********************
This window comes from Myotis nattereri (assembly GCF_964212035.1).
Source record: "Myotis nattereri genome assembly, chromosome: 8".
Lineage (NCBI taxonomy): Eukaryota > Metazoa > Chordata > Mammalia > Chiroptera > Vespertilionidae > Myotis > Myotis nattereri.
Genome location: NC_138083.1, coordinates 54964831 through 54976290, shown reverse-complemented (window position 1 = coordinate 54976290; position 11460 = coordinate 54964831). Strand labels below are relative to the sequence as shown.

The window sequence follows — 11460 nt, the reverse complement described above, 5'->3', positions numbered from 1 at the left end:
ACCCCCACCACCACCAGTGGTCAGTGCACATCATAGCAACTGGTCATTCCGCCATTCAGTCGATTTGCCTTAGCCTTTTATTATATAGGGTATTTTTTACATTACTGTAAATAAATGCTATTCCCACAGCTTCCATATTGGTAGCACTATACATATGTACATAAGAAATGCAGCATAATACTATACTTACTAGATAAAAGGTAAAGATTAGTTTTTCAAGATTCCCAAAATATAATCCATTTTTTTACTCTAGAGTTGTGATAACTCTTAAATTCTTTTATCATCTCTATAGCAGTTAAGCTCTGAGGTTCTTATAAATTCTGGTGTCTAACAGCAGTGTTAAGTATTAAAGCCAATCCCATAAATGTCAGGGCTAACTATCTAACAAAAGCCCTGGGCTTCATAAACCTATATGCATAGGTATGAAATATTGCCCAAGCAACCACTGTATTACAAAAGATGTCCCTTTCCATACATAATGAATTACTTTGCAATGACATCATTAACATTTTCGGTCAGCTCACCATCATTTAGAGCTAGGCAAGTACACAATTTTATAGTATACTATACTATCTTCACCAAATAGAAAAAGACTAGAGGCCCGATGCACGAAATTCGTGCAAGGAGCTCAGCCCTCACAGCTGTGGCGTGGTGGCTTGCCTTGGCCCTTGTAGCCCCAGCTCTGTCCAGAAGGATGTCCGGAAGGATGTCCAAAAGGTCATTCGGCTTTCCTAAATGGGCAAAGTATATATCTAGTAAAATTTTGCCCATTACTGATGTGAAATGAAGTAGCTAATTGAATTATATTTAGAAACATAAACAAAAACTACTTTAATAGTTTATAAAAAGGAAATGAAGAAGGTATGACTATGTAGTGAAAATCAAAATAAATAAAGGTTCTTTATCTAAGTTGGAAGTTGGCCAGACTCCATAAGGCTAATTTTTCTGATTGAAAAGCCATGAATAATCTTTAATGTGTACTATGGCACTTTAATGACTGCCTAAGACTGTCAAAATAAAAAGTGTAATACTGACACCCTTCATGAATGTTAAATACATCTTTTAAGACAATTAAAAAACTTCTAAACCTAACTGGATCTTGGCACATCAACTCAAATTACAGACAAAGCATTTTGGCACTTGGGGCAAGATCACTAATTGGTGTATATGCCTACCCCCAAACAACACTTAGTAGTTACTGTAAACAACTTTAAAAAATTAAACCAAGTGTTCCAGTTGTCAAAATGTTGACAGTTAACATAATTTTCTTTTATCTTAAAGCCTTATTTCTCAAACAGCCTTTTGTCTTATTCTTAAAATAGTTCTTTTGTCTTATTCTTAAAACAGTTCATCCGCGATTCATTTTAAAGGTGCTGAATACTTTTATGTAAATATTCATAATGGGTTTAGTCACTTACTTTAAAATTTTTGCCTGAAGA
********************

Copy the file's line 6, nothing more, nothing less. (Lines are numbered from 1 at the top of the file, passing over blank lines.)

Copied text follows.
ACCCCCACCACCACCAGTGGTCAGTGCACATCATAGCAACTGGTCATTCCGCCATTCAGTCGATTTGCCTTAGCCTTTTATTATATAGGGTATTTTTTACATTACTGTAAATAAATGCTATTCCCACAGCTTCCATATTGGTAGCACTATACATATGTACATAAGAAATGCAGCATAATACTATACTTACTAGATAAAAGGTAAAGATTAGTTTTTCAAGATTCCCAAAATATAATCCATTTTTTTACTCTAGAGTTGTGATAACTCTTAAATTCTTTTATCATCTCTATAGCAGTTAAGCTCTGAGGTTCTTATAAATTCTGGTGTCTAACAGCAGTGTTAAGTATTAAAGCCAATCCCATAAATGTCAGGGCTAACTATCTAACAAAAGCCCTGGGCTTCATAAACCTATATGCATAGGTATGAAATATTGCCCAAGCAACCACTGTATTACAAAAGATGTCCCTTTCCATACATAATGAATTACTTTGCAATGACATCATTAACATTTTCGGTCAGCTCACCATCATTTAGAGCTAGGCAAGTACACAATTTTATAGTATACTATACTATCTTCACCAAATAGAAAAAGACTAGAGGCCCGATGCACGAAATTCGTGCAAGGAGCTCAGCCCTCACAGCTGTGGCGTGGTGGCTTGCCTTGGCCCTTGTAGCCCCAGCTCTGTCCAGAAGGATGTCCGGAAGGATGTCCAAAAGGTCATTCGGCTTTCCTAAATGGGCAAAGTATATATCTAGTAAAATTTTGCCCATTACTGATGTGAAATGAAGTAGCTAATTGAATTATATTTAGAAACATAAACAAAAACTACTTTAATAGTTTATAAAAAGGAAATGAAGAAGGTATGACTATGTAGTGAAAATCAAAATAAATAAAGGTTCTTTATCTAAGTTGGAAGTTGGCCAGACTCCATAAGGCTAATTTTTCTGATTGAAAAGCCATGAATAATCTTTAATGTGTACTATGGCACTTTAATGACTGCCTAAGACTGTCAAAATAAAAAGTGTAATACTGACACCCTTCATGAATGTTAAATACATCTTTTAAGACAATTAAAAAACTTCTAAACCTAACTGGATCTTGGCACATCAACTCAAATTACAGACAAAGCATTTTGGCACTTGGGGCAAGATCACTAATTGGTGTATATGCCTACCCCCAAACAACACTTAGTAGTTACTGTAAACAACTTTAAAAAATTAAACCAAGTGTTCCAGTTGTCAAAATGTTGACAGTTAACATAATTTTCTTTTATCTTAAAGCCTTATTTCTCAAACAGCCTTTTGTCTTATTCTTAAAATAGTTCTTTTGTCTTATTCTTAAAACAGTTCATCCGCGATTCATTTTAAAGGTGCTGAATACTTTTATGTAAATATTCATAATGGGTTTAGTCACTTACTTTAAAATTTTTGCCTGAAGA